For several months, a group of King County cities and other stakeholders have been meeting as part of a Regional Transportation System Initiative (RTSI). Their goal is to identify a funding solution for County roads and regional arterials in King County. A Technical Committee is working to define the scope of the regional roads network and its unmet needs. An Elected Officials Committee had their first meeting last Tuesday, considering a strategy for a regional package with funding options that could be authorized by the Legislature in 2018.
The RTSI is convened by Sound Cities Association (SCA) and King County. SCA represents the cities of King County other than Seattle. Seattle staff are also participating. Other staff support is provided by the Puget Sound Regional Council (PSRC).
While billed as a transportation system initiative, what is taking form is a roads program. As described by SCA, “while significant investments were recently approved for the larger system of freeways, major highways, and high-capacity transit, there remains a significant funding shortfall to address mobility and maintenance on the system of principal arterials, state routes, and collector arterials that connect communities in King County”.
The Technical Committee identified a draft regional network of some 1,366 center-line miles of King County roads. These comprise principal arterials (32%), minor arterials (54%), other freight routes (2%), frequent transit routes (6%), and county-designated arterials (6%). Those categories overlap so there are, for instance, other frequent transit routes within the principal and minor arterials.
It will be up to the Elected Officials Committee to define funding options, and to take those to the Legislature in the 2018 session. Their preferences have not been publicly discussed, but a County-wide Transportation Benefit District (TBD) is preferred by rural members of the King County Council and some mayors. TBDs have limited taxing authority, and could levy up to 0.2% sales tax and $100 MVET with voter approval. The intent to work with the Legislature suggests higher taxes or other funding sources.
Plans for suburban and rural roads investments have been evolving for a while. In January 2016, the Bridges and Roads Task Force reported on the large funding gaps in maintaining roads in unincorporated King County, suggesting the county partner with cities to address needs of both rural roads and incorporated areas. In November 2016, Issaquah Mayor Fred Butler assembled the mayors of cities in southeast King County and other regional leaders at a Regional Transportation Summit. Assembled leaders at that summit were concerned about how much traffic is generated outside of city lines. Many mayors testified traffic generated in neighboring cities impacts their roads, often passing through to somewhere else.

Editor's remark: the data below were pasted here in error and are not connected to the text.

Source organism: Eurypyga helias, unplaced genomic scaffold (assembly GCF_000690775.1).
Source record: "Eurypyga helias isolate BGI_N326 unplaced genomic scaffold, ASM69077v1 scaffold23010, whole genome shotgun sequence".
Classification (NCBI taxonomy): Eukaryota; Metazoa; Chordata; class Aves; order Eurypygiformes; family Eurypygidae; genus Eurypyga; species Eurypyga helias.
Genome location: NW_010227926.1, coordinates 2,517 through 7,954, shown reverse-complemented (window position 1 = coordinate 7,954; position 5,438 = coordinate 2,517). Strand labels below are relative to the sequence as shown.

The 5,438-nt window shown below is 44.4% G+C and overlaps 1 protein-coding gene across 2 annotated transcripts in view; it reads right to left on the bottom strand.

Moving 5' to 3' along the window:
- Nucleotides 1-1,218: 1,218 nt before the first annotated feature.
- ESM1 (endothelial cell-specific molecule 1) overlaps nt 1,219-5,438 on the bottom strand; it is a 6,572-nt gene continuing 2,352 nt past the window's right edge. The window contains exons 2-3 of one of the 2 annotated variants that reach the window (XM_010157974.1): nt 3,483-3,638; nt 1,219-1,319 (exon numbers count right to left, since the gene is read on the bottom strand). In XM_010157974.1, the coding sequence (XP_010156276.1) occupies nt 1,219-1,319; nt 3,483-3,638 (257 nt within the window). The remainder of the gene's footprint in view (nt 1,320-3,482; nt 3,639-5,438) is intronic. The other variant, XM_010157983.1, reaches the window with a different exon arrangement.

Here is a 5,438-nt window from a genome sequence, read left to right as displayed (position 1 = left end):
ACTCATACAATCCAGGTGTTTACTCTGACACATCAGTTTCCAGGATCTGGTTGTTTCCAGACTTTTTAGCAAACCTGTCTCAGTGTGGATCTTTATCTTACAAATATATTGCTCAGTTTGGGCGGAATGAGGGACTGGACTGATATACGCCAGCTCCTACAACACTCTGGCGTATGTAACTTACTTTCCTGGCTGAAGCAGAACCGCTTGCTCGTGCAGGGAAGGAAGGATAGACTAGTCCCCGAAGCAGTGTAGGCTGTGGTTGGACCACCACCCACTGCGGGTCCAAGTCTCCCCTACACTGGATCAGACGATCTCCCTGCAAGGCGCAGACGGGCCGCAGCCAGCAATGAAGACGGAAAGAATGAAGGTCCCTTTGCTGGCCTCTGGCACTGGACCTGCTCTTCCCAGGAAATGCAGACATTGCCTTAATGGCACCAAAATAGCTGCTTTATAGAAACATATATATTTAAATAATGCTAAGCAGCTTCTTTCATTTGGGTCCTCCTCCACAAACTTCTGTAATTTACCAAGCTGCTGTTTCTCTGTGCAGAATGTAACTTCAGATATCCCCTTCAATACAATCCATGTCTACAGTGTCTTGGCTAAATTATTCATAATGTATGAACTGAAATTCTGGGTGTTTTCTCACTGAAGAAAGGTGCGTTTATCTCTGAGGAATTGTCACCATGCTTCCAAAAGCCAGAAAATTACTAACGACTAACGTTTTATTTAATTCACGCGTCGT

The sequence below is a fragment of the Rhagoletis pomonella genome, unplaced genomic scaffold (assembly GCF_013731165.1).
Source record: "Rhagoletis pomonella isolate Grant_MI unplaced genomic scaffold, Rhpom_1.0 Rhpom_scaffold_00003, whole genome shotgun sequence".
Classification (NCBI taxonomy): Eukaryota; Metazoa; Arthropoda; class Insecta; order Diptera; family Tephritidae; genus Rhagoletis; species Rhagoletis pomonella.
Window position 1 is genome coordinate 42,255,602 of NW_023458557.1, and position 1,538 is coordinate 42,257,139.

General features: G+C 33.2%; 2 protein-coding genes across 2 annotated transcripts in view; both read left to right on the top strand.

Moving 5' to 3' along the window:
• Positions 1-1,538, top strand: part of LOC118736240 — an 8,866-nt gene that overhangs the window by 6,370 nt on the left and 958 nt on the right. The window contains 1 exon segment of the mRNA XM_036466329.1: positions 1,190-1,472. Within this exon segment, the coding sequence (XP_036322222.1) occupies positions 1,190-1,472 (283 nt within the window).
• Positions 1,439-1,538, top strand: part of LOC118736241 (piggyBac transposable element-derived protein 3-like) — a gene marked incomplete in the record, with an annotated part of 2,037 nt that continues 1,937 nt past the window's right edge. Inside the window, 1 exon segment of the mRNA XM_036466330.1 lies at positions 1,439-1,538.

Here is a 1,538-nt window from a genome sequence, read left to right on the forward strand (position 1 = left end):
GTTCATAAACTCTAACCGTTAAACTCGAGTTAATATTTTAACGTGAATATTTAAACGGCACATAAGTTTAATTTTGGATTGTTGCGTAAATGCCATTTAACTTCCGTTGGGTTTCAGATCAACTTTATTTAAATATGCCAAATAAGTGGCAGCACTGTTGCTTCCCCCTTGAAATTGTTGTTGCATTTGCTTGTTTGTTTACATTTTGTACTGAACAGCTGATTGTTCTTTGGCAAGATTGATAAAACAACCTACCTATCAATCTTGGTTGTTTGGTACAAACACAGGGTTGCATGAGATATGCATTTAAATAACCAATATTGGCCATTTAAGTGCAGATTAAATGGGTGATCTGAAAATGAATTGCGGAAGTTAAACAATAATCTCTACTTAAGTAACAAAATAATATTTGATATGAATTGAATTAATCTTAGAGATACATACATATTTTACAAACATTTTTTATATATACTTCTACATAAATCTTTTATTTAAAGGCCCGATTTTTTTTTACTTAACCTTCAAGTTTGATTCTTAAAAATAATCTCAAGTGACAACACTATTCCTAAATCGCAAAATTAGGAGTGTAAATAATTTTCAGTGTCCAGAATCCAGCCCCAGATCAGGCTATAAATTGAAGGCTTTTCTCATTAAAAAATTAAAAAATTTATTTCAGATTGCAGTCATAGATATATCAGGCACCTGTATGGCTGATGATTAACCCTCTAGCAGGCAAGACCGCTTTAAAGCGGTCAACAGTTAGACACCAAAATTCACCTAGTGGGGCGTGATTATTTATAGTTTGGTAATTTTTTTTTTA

In the unincorporated areas, there is a lengthy backlog of basic maintenance just to keep roads open. King County Road Services currently receives about $100 million in revenue from property and gas taxes per year, but bridges and roads in the unincorporated areas has estimated needs of at least $350 million, mostly for maintenance. In the suburbs, political demands revolve more around capacity, and much of that will come via road-widening projects. At the November Roads Summit, mayors had a long list of two-lane roads they would like to turn into four to better move cars from elsewhere. The approach in most suburban cities to exurban sprawl is accommodative; widen roads so other drivers can pass through without adding to local congestion.
Pass-through traffic is a real phenomenon in suburban cities, and one must laud any effort for a more coordinated response than individual cities can muster. How much of that response should be a tax-financed expansion of major roads?
In 2007, regional voters rejected the Roads and Transit ballot measure 56-44. Since then, regional voters have approved two Sound Transit measures, one of which was the transit portion of the failed Roads and Transit measure. In 2002, the statewide Referendum 51 which would have raised the gas tax 9 cents for highway expansions failed 62-38. The state has since raised the gas tax several times, most recently for the 2015 Connecting Washington package, but without asking voters for permission again. Several local cities had successes at the ballot in November with more multimodal projects.
The political hurdles to a county-wide funding solution are large. Unincorporated King County has 12% of the County’s population, but only 9% of the property tax base and 3% of taxable sales. A subsidy to unincorporated areas is inevitable if their steep needs are to be addressed. Log-rolling the measure through 38 suburban cities will be complex. Seattle’s needs are very different, and there are few clues yet to suggest the process is favoring urban priorities. Seattle has been successful in passing its own very different transportation levies.